Brother M should consider that God has claims upon him which are above every earthly relationship. He needs the

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eye-salve, the white raiment, and the gold, that he may have a symmetrical character and an abundant entrance into the kingdom of God. Nothing short of an entire conversion can ever open the soul of his wife to see her errors and to confess her wrongs. She has great changes to make, which she has not made because she did not realize her true condition and could not see the necessity of reform. So far from being willing to learn of the heavenly Teacher, who was meek and lowly of heart, she considers meekness servility; and a becoming spirit, lowliness of mind to esteem others better than herself, she regards as degrading and humiliating.

J has a positive, imperious, proud, self-willed spirit. She does not see anything particularly desirable in a meek and quiet spirit that she should covet it. This valuable ornament possesses so little value for her that she cannot consent to wear it. She has, too frequently, a spirit of resentment which is as opposite to the Spirit of God as the east is to the west. True gentleness is a gem of great value in the sight of God. A meek and quiet spirit will not be ever looking out for happiness for itself, but will seek for self-forgetfulness and find sweet content and true satisfaction in making others happy.

In the providence of God, Sister N has been separated from her father's family. Although, with others, she shares the characteristics of the family association, bearing grave responsibilities has led her out of herself and has given her an interest in others' woes. She has, in a measure, opened her heart in sympathy and love for God's family, taking an interest in others. The work and cause of God have engaged her attention. She has felt, in some degree, that poor fallen mortals are one great brotherhood. She has had to educate herself to think for others, do for others, and forget self; and yet she has not cultivated as thoroughly as she should the interest, sympathy, and affection for others that are necessary for the followers of Christ. She needs to have greater sympathy and less tense, rigid justice. As she has given her interest and time to the great subject of health reform she has reached out beyond self. As she has done this she has been blessed. The

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more she does for others' good, the more she sees to do and the more she feels inclined to do.

Her work for others frequently brings her where the exercise of faith is necessary to bring her through hard and trying positions. But answers to earnest prayers are realized, and faith, love, and confidence in God are strengthened. Through oft repeated perplexities and trials, experience is obtained. God is molding the heart into something more like Himself. And yet self clamors constantly for the victory. Sister N needs to cultivate more tenderness and thoughtful care in her daily connection with others. She needs to study to subdue self. If she is indeed a Christian she will feel that she must devote the best part, and if need be the whole, of her life to unselfish, patient toil and thus show her love for the Master. Without this experience she would fall far short of perfection of Christian character.

Sister N has taken some advance steps, and the family feel that she has left them, and this is a crucifixion to them. They do not feel that she now has the same interest and affections and objects in life as themselves. They feel that they can no longer enjoy, as formerly, the society of their sister. They feel that she is to blame, that she has changed, and that her sympathy is no longer one with theirs. The reason for this lack of assimilation of feeling is that Sister N has been advancing in feeling for others' woes, while they have been slothful servants, not doing the work God has given them to do on earth. Consequently they have been retrograding. The family have selfishly shut up their interest and affection to themselves and the love of the world.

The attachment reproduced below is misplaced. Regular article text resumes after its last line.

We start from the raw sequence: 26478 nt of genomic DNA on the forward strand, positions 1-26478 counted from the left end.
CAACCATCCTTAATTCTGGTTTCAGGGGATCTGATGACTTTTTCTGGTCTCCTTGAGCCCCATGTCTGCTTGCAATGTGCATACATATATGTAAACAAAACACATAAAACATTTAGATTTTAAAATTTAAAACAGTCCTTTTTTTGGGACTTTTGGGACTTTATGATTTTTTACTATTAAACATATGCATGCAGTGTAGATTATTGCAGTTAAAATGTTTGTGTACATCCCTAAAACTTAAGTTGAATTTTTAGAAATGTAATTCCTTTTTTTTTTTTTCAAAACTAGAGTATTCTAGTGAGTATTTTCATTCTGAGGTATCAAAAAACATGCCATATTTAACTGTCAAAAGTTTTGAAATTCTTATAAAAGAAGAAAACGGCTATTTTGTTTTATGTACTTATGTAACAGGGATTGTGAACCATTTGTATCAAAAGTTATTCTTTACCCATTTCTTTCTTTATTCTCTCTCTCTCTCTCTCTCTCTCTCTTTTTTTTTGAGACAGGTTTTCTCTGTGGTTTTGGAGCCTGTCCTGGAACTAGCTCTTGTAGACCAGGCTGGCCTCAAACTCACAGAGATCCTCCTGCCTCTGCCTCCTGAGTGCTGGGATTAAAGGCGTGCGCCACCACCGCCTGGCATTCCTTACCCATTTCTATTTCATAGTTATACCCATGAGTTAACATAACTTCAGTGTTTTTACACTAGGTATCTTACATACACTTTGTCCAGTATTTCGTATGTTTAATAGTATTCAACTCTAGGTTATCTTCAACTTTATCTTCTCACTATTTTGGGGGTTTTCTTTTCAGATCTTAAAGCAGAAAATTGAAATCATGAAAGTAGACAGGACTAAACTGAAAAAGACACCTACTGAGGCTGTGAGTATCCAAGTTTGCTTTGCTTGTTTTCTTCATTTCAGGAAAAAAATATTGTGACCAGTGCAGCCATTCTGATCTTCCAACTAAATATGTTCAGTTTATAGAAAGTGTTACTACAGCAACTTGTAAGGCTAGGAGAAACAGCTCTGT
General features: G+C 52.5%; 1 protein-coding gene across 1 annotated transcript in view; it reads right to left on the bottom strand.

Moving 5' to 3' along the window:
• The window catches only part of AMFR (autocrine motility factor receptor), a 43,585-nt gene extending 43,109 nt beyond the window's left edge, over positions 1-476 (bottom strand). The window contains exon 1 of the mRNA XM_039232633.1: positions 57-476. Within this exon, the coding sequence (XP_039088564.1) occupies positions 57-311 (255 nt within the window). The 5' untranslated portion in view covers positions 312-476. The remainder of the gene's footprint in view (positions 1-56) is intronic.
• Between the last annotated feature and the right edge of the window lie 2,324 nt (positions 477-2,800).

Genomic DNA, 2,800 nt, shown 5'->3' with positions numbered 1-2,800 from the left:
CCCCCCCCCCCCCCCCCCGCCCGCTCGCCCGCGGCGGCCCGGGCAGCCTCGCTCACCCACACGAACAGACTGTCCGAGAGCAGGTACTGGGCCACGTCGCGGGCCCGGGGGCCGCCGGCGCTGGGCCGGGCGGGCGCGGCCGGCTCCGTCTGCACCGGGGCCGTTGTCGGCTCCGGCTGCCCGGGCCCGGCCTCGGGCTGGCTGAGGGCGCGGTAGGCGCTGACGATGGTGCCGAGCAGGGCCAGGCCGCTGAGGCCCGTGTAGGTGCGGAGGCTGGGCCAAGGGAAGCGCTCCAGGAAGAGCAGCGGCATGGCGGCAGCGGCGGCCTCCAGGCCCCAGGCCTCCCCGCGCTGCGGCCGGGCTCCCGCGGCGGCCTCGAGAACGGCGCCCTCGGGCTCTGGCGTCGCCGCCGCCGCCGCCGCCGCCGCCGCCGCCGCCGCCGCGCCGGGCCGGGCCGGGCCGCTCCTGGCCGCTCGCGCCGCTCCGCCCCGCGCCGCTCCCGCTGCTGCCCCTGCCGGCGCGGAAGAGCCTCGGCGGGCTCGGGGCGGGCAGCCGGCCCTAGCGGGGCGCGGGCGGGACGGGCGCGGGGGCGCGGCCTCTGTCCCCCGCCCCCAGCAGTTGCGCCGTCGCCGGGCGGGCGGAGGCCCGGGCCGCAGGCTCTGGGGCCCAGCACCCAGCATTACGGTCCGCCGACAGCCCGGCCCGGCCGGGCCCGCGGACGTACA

N has been a worker in a good cause. The health reform has been to her a subject of great importance, for her experience has shown her its necessity. Her father's family have not seen the necessity of health reform. They have not seen the part that it acts in the closing work of these last days, because they have not been inclined to see. They have dropped into the cart rut of custom, and it is a difficult work to make the effort required to get out. They would rather be let alone. It

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is a terrible thing to rust from inaction. But this family will surely be weighed in the balances and found wanting unless they begin at once to do something. "Now if any man have not the Spirit of Christ, he is none of His." This is close language. Who can stand the test? The word of God is to us a daguerreotype of the mind of God and of Christ, also of man fallen, and of man renewed after the image of Christ, possessing the divine mind. We may compare our thoughts, feelings, and intentions with the picture of Christ. We have no relationship with Him unless we are willing to work the works of Christ.

Christ came to do His Father's will. Are we following in His steps? All who have named the name of Christ should be constantly seeking for a more intimate acquaintance with Him, that they may walk even as He walked, and do the works of Christ. We should appropriate the lessons of His life to our lives. Christ "gave Himself for us, that He might redeem us from all iniquity, and purify unto Himself a peculiar people, zealous of good works." "Hereby perceive we the love of God, because He laid down His life for us: and we ought to lay down our lives for the brethren." Here is the work of self-denial upon which we must enter with cheerfulness, in imitation of the example of our Redeemer. The Christian's life must be one of conflict and of sacrifice. The path of duty should be followed, not the path of inclination and choice.